50 years

August 1975 - July 1976

Vice-Chancellor Sir Denys Wilkinson

Pro-Vice-Chancellor MW Thompson (standing in for two terms)

  • Sir Sydney Caffyn (Chair of Council) dies Sept 1975. He was involved with Sussex from the beginning and endowed the chapel at the Meeting House
  • Asa Briggs is no longer VC having left Sussex to be made Emeritus Professor then Provost of Worcester College, Oxford
  • Sussex is near the top of the research grants table in science. Sussex is heavily reliant on research grant income, which is badly affected by currency devaluation
  • Increasing inflation continues to play havoc with University budgets
  • University staff are particularly hit by Government pay policies
  • The Government wants to increase tuition fees fourfold to £650 pa, which will affect the relationship with Local Authorities who pay these fees, and badly affect self-funders and PG students
  • The Sussex Centre for Medical Research is assimilated into the University, its building is to be extended and research in biochemistry is to be developed
  • The final phase of East Slope is finished, giving Sussex a total of 1,800 accommodation spaces. A new venture for a housing association scheme is planned
  • Two Sussex students take part in the Montreal Olympics: Adrian Parker, Penthathlon; and Brendan Foster, 10,000 metres. Brendan wins a bronze medal
  • A new structure for first-year undergraduate teaching in arts and social studies is introduced, with School courses and Option Prelim courses in the autumn term, followed by a spring term with the following choices: Introduction to Major course and Option course, or School Prelim course, or Second Introduction to Major course
  • Arts and social studies UG intake increases by 106 students to 830, including visiting and exchange students. Competition for places intensifies: applications rise by 21.2 per cent. PG intake increases by 34 to 419, but the Social Science Research Council (SSRC) reduce their quota awards from 52 to 45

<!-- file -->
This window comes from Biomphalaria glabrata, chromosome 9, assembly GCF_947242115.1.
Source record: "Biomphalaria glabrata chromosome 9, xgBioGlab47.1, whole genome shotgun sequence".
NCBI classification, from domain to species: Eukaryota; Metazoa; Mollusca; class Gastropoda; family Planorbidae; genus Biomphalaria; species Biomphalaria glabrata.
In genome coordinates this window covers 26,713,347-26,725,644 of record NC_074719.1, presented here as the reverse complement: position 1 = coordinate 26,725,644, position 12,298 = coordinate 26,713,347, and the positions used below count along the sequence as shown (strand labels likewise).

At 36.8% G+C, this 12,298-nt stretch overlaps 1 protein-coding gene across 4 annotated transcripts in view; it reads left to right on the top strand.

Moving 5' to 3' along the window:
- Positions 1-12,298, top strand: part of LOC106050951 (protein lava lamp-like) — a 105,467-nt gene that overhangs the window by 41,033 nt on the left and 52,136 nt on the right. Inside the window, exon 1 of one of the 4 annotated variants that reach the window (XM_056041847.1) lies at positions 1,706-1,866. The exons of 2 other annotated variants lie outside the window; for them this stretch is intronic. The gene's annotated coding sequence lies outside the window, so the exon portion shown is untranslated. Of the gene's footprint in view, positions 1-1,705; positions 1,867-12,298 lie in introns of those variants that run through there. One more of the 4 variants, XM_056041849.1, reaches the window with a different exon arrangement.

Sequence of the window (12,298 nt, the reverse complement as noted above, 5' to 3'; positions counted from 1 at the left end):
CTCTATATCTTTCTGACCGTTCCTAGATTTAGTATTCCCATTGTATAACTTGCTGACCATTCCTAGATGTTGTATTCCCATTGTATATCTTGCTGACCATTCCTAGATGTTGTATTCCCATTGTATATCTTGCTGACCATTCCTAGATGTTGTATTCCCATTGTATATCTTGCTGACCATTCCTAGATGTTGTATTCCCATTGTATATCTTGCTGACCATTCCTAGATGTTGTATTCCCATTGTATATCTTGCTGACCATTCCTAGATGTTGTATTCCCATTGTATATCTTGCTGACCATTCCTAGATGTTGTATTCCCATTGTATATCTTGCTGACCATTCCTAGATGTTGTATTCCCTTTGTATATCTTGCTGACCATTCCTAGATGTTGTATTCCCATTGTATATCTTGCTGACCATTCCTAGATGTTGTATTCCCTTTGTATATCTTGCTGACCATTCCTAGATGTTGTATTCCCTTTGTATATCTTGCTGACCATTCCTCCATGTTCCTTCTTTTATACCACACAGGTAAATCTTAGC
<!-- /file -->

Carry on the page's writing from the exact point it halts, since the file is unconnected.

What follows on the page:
• New MAs are to be offered: Music in 1976 and Religious Studies in 1977
  • There is international recognition for some subject areas of the Graduate School
  • There is a publicity drive to improve the image of science at Sussex, as Sussex is perceived as a predominantly arts and social sciences university and therefore doesn't attract enough good potential science students, particularly to undergraduate physical sciences and maths programmes
  • Physics with Euro Studies is to be introduced in 1977
  • Sussex has one of the highest proportions of research income to UGC income in the UK, with £1.2m in research grants made to science subjects this year
  • Drought conditions in the summer of 1976 closes Isle of Thorns due to lack of water for sanitation
  • A new café/restaurant for the refectory is planned to open in 1976-77
  • Education teaching is unsettled, with teacher unemployment and cuts in initial training
  • The Mass Observation Archive is established as a charitable trust with Briggs, Pocock, Henry Novy and James Fulton as the first trustees. Between January and August 1976, 16 researchers visit the Mass Observation Archive and another 13 apply for access. In collaboration with Sussex University Press the archive hopes to publish some mass observation material. In January 1976 Tom Harrison, who donated the material, is killed in an accident in Bangkok

Student numbers

4185 students : 3,133 undergraduates, 93 visiting undergraduates, 441 postgraduates, five visiting postgraduates, 513 research students

Undergraduate places increase from 4,100 to 4,300 balanced in favour of arts and social sciences, reflecting the national picture


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